Three reasons to distrust microarray results

Even when lab work and statistical analysis carried out perfectly, microarray experiment conclusions have a high probability of being incorrect for probabilistic reasons. Of course lab work and statistical analysis are not carried out perfectly. I went to a talk earlier this week that demonstrated reproducibility problems coming both from the wet lab and from the statistical analysis.

The talk presented a study that supposedly discovered genes that can distinguish those who will respond to a certain therapy from those who will not. On closer analysis, the paper actually demonstrated that is it possible to distinguish microarray experiments conducted on one day from experiments conducted another day. That is, batch effects from the lab were much larger than differences between patients who did and did not respond to therapy. I hear that this is typical unless gene expression levels vary dramatically between subgroups.

The talk also discussed problems with reproducing the statistical analysis. As is so often the case, data were mislabeled. In fact, 3/4 of the samples were mislabeled. Simply keeping up with indexes is the biggest barrier to reproducibility. It is shocking how often studies simply did not analyze the data they say they analyzed. This seems like a simple matter to get right; perhaps people give little attention to it precisely because it seems so simple.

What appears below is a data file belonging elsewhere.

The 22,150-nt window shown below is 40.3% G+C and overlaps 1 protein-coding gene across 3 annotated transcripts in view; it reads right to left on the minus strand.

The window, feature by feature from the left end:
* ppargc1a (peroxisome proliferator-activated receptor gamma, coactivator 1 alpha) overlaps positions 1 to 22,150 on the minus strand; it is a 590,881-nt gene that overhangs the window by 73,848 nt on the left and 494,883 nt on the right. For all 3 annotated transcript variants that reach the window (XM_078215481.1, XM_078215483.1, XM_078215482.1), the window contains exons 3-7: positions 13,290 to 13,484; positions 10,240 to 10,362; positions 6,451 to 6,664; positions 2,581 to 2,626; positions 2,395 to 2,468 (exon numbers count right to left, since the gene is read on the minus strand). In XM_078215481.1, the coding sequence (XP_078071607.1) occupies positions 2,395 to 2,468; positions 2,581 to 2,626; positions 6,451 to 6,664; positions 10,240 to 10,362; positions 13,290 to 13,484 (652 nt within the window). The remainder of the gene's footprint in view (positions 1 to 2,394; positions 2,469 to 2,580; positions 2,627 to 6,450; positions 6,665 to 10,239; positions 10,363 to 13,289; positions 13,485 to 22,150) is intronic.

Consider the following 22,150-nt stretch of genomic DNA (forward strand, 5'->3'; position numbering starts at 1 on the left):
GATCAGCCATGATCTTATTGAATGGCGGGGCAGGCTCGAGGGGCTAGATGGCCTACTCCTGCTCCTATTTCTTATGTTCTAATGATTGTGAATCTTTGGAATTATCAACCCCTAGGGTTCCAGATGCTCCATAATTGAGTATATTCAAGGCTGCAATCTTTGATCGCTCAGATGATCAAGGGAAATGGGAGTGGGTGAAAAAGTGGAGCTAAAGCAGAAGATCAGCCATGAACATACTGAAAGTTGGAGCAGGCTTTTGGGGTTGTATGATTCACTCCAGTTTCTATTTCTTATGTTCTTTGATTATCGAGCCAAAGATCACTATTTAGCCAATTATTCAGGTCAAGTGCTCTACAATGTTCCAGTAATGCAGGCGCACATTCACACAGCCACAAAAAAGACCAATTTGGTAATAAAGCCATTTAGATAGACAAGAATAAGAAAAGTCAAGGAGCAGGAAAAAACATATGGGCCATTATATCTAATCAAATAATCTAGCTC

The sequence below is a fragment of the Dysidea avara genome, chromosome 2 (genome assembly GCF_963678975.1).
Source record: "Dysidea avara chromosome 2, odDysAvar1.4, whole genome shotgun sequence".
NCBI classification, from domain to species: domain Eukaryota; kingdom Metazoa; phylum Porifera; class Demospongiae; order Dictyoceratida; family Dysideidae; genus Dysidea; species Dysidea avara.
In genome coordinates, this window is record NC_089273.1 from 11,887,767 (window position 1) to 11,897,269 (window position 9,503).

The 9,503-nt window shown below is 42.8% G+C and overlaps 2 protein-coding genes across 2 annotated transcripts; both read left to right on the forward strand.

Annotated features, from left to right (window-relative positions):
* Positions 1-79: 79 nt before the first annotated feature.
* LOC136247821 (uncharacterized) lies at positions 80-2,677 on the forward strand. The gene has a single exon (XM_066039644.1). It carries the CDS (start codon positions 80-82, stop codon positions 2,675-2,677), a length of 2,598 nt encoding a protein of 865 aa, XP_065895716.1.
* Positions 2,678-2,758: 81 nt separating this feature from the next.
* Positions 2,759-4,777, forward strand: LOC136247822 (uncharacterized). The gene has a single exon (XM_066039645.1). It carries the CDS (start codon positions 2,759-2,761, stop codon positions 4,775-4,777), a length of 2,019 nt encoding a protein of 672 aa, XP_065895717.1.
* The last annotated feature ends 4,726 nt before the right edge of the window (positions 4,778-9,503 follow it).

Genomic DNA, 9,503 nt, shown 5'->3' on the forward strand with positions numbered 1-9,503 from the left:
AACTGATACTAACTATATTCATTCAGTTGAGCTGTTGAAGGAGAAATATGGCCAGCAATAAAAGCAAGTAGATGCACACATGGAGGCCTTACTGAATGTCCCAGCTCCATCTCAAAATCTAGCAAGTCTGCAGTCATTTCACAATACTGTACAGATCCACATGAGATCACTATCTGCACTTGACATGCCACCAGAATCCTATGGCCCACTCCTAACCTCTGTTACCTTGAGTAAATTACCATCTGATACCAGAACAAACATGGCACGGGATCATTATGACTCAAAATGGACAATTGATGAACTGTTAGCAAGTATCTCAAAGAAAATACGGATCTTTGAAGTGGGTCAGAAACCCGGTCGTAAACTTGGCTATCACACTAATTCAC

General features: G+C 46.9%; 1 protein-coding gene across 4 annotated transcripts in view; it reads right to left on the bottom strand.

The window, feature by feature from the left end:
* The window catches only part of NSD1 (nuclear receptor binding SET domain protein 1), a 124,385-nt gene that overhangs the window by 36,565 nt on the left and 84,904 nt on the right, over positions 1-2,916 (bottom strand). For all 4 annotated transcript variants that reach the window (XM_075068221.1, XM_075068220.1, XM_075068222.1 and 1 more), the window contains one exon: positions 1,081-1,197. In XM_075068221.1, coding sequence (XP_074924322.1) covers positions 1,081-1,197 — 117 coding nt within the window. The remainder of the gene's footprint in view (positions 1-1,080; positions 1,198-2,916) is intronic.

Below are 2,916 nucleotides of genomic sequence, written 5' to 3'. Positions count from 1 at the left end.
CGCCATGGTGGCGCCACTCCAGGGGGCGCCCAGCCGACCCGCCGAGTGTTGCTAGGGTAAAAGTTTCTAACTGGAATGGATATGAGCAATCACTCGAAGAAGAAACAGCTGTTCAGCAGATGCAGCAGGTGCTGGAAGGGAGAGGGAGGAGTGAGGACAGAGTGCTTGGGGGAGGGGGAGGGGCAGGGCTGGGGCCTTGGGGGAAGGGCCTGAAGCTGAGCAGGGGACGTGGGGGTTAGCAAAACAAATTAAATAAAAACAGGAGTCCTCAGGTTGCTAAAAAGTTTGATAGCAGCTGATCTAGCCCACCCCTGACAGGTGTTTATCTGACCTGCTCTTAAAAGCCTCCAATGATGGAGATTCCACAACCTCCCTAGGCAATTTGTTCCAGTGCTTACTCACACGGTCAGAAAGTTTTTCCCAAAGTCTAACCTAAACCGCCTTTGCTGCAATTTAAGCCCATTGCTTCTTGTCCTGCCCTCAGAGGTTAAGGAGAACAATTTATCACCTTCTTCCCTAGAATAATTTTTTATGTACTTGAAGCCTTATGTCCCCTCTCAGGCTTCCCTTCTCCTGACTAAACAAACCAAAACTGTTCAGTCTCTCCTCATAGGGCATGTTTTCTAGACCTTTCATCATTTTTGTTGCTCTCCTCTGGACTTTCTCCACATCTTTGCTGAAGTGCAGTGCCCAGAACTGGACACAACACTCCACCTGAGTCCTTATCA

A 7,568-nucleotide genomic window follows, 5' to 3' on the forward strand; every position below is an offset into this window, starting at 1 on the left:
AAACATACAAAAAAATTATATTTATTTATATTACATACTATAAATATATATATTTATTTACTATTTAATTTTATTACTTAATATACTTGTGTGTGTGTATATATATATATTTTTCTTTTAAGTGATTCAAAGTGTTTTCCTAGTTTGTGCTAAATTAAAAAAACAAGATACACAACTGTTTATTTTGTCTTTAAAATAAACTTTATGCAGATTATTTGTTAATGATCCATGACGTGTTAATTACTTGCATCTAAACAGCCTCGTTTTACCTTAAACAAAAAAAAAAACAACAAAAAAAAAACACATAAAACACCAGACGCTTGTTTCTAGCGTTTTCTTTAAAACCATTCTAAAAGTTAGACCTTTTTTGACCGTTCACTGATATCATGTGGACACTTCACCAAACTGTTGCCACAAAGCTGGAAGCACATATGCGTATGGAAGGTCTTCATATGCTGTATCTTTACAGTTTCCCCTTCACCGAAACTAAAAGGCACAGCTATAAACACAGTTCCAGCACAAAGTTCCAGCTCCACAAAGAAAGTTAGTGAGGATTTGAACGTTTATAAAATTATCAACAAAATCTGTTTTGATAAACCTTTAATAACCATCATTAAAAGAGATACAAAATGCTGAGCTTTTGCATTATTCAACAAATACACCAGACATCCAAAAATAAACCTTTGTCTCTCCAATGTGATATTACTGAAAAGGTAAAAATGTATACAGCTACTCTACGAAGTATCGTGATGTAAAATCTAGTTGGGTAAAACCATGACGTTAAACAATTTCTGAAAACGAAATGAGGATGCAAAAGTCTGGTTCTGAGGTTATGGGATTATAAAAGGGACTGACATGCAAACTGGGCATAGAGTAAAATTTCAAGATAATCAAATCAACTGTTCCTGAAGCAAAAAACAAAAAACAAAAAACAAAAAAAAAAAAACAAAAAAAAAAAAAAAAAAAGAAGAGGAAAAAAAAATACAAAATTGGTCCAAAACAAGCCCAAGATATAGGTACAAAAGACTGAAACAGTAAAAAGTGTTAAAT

So, three reasons to be skeptical of microarray experiment conclusions:

  1. High probability of false discovery
  2. Statistical reproducibility problems
  3. Physical reproducibility problems

6 thoughts on “Three reasons to distrust microarray results

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  3. Carl

    This hasn’t been my experience it all. I should mention firstly that I use exclusively expression-based microarray methodologies, so I can’t speak about other platforms. We don’t simply report p-values. Instead, we use FDR-corrected q-values. Of the genes that change the most, we only rarely find false positives, and when we do, it’s usually because probe annotations in public databases were faulty (probe actually represented some intergenic transcript, rather than the gene annotated). After hand-curating the offending probes, we can usually reproduce the data. I admit I don’t know the true degree of false negatives. In reference to reproducibility, that’s why we perform multiple n’s, principle component analyses, etc. Though, again, in my hands, most array differences arise from biological, rather than, array methodology variance. I don’t believe I’m alone in that respect, see PMID: 16964229, PMID: 18793455, for example. We’ve even had some of our studies repeated by other labs, and the lists of differentially-expressed genes, even when using a slightly different statistical analysis and different array normalization procedures, were remarkably similar.

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